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The Zimmerman Trial

Opening statements and witness testimony in the trial of George Zimmerman got underway Monday morning.  And, as many of you noticed, I was anchoring coverage of the trial on HLN.

The Zimmerman trial is not just a newsworthy event.  It’s an important trial that forces us to examine difficult issues of race, profiling, fairness, and stand your ground laws.  I’m so pleased and grateful that the opportunity to contribute to HLN’s trial coverage presented itself.  And, I’m especially grateful to be contributing at a network and at a company (Turner) where I’ve already spent so much time.  I’m excited to once again be working with old friends and colleagues I’ve respected for years and who are some of the best in the business.

As always, thank you for your support and interest.  I’ll be seeing you throughout the trial.

T. J.

My hoop dreams

As soon as the final buzzer sounded at Monday night’s NCAA championship game, a slew of underclassmen started declaring for the NBA draft.  Sophomore Cody Zeller of Indiana and his teammate, junior Victor Oladipo, are gone.  Freshman Ben McLemore of Kansas, sophomore Michael Carter-Williams of Syracuse, junior Phil Pressey of Missouri are leaving.  Louisville junior guard Russ Smith is headed to the NBA, if you believe his dad.  Many expect Michigan sophomore guard Trey Burke to declare.  And, freshman Ricky Ledo of Providence has declared for the NBA draft even though he never played a game in college.  He was academically ineligible.

Most of these guys are expected to be lottery picks and make big money in their first NBA contacts.  While it may make sense for a few elite players to pursue the NBA, their high-profile stories can take away from the idea that a college education is important, even for athletes.  (The bench player who graduates with a degree in biochemistry and goes on to work as a researcher won’t get as much press coverage.)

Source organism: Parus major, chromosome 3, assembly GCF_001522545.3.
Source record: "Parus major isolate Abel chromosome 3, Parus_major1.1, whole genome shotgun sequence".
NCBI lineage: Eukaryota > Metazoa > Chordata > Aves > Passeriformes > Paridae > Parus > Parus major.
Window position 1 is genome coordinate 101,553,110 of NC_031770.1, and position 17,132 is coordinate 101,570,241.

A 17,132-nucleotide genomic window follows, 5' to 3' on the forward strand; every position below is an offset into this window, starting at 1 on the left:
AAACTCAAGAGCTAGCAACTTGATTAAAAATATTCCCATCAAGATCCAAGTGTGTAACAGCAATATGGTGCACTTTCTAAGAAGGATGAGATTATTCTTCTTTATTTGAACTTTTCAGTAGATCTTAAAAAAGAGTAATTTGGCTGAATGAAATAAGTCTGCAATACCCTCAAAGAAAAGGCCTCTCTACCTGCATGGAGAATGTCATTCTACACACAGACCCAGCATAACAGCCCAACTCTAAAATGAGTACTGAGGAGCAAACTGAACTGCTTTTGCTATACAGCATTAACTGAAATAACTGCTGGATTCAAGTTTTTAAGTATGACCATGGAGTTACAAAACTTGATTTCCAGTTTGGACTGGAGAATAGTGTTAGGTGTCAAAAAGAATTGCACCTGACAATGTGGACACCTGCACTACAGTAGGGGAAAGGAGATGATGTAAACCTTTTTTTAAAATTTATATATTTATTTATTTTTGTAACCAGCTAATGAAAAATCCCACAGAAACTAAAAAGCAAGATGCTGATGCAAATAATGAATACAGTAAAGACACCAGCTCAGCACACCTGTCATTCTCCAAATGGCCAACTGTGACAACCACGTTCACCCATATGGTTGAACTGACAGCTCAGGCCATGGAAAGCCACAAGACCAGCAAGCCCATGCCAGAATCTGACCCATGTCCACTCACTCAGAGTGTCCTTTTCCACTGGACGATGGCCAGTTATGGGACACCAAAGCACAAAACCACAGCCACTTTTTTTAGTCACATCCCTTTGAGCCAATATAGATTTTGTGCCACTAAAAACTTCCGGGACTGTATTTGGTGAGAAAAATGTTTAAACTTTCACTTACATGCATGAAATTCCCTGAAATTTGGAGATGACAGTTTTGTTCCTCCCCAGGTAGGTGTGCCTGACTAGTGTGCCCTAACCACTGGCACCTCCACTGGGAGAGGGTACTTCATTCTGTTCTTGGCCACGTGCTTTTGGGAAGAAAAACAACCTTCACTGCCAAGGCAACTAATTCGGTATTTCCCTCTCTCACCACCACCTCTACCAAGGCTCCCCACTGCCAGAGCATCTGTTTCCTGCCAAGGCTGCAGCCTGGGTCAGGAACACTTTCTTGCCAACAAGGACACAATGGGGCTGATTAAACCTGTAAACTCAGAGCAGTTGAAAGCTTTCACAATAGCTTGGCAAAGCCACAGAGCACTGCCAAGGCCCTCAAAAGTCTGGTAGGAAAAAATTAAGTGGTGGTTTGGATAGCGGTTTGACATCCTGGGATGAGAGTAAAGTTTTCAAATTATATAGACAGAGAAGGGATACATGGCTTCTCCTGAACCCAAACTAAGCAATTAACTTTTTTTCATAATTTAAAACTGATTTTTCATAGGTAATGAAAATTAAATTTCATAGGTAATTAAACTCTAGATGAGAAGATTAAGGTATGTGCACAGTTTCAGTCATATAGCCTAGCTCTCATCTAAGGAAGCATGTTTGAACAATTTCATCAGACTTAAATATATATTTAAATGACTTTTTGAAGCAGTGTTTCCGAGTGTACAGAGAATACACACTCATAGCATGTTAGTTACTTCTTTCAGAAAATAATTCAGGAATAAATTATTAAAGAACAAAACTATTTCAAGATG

So, for your high school-aged son, nephew or neighbor who may have NBA dreams, give them this reality:  there are about 550,000 boys playing high school basketball in this country.  There are about 5,200 young men playing major college basketball.  There are about 450 players in the NBA.  Do the math.  If they can’t handle that equation, they clearly need to stay in school.

Please, don’t wait

I got word at 2:30 a.m. that a family member had passed away.  We were the same age.  This is someone I had spent a lot of time with when we were growing up, but I hadn’t talked to him in years.   As is often the case, we had fallen out of touch as our lives and careers took us away from home and in different directions.
A death in the family is always hard.  But it’s harder when you’re left with a feeling that you didn’t do or say what you could have when you had the chance.  Sometimes, it’s as simple as calling to say, “how are you doing?”  I didn’t, and now, I’ll never get the chance.
I beg you: don’t wait.  Don’t wait to call to check on a friend.  Don’t wait to tell someone how you feel about them.  Don’t wait to call a family member you haven’t talked to in a while.  Don’t wait to tell someone ‘thank you.’  Don’t wait to forgive. Don’t wait to say you’re sorry.
Don’t wait.  You may never get the chance.

One Hour

I was invited to be a guest this past Sunday on WBLS Radio’s “Open Line”, one of the most popular and relevant talk shows in the country.  They’ve been setting a standard for years for the type of conversations needed in our community.  I am so grateful to Bob Pickett, Bob Slade, and Brother Mtume for having me on but also for leading the way.  They show us how important it is for us to have as many outlets as possible for our voices to be heard.

And, in the spirit of shows like “Open Line,” we launched “Don’t Sleep.”  Your support for “Don’t Sleep” since we launched October 1st has been incredible.  The show is meant to spark conversation and action in our community, and it has done just that.